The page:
Initial contact came from the conductor Thomas Sanderling, a Shostakovich specialist and a young colleague of the composer. He explained that he had the go-ahead from Irina Shostakovich, the composer’s widow, to record the Suite on Verses of Michelangelo Buonarroti with the original Italian texts, and also the Romances in a supposedly ‘newly discovered orchestration’ and in English. This was an exciting prospect; it seemed a wonderful chance to sing some not-often-heard voice-and-orchestra repertoire incorporating my own education involving medieval Italian. Since I had recently worked on and recorded Liszt’s Petrarch Sonnets for piano and voice, this would be a further foray into this luxury era of poetry. Maestro Sanderling sent a copy of the Suite set in an organ transcription, with the Italian text set. As is my habit, I scanned the pieces, found them to be well within my range and discovered moments of great beauty. The Italian seemed to be occasionally out of line with the actual music, but I assumed that they had been set with care.
I knew that the recording would take place over a few days including two live performances of the Romances, and although a substantial programme, there seemed to be no reason to think the works would involve anything other than normal preparation and 'singing them in'. Thomas Sanderling agreed to meet me about six weeks before the concerts and sessions. In preparation, I worked on the Michelangelo sonnets with my collaborator Stephen Higgins and we began to sense that the setting of the Italian text was occasionally arbitrary, and sometimes very unhelpful in terms of stress and musical impact. At our working session with Sanderling, he was tolerant of the suggestions we made, but because there were a number of uncertainties, it was clear that a definitive arrangement was going to be needed. That was clearly my job; unexpected, but a worthy challenge.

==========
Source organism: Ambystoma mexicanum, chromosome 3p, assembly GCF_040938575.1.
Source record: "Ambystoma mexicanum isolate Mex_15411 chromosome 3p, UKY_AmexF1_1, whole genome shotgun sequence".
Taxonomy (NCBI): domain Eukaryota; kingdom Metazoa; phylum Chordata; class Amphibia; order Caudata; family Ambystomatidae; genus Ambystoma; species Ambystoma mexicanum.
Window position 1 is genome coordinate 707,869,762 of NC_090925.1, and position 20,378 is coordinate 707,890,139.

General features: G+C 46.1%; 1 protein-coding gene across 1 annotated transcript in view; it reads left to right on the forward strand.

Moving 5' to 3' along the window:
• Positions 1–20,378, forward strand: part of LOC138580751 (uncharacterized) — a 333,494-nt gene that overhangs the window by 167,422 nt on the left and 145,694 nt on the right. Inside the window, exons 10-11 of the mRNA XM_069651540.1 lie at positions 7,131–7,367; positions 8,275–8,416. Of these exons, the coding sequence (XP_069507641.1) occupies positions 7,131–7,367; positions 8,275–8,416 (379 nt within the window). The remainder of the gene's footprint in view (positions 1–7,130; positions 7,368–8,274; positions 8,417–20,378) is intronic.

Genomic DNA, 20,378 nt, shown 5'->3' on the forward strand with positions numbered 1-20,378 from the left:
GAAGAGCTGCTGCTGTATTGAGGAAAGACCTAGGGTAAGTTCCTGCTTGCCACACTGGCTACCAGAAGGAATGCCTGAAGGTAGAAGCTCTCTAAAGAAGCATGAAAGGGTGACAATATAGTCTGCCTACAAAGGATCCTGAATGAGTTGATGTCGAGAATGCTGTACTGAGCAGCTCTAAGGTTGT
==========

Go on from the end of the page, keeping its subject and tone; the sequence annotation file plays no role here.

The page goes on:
Since the music of Shostakovich was the starting point, written in response to the Russian version by Thomas Efros, any suggestion of compromise could only be contemplated with the precise texts of Michelangelo. I ended up with about half a dozen versions! Without overblowing the problem, I would need to make some critical decisions urgently about the basis of the original texts, using the supplied music as a guide, the poems printed in the Shostakovich vocal score, and a number of other reliable sources.
I settled on an excellent combination of source and translation, by James M Saslow, in a 1990 Yale University edition of Michelangelo’s poetry. The translation was particularly helpful in conveying the directness and passion of the Florentine. His commentary was remarkably supportive, by declaring his own frustration in finding the true originals which, over centuries of adaptation and ‘improvement’, have been occasionally rewritten, hence the discrepancies between ‘original’ texts. He also admits that presenting the original Italian was already fraught with difficulty due to the evolution of grammar and language since Michelangelo's time. Even Michelangelo’s nephew in the ‘first’ editions had rewritten sections to heighten the poetic and lyrical nature, as homage to (or perhaps out of embarrassment for?) his uncle.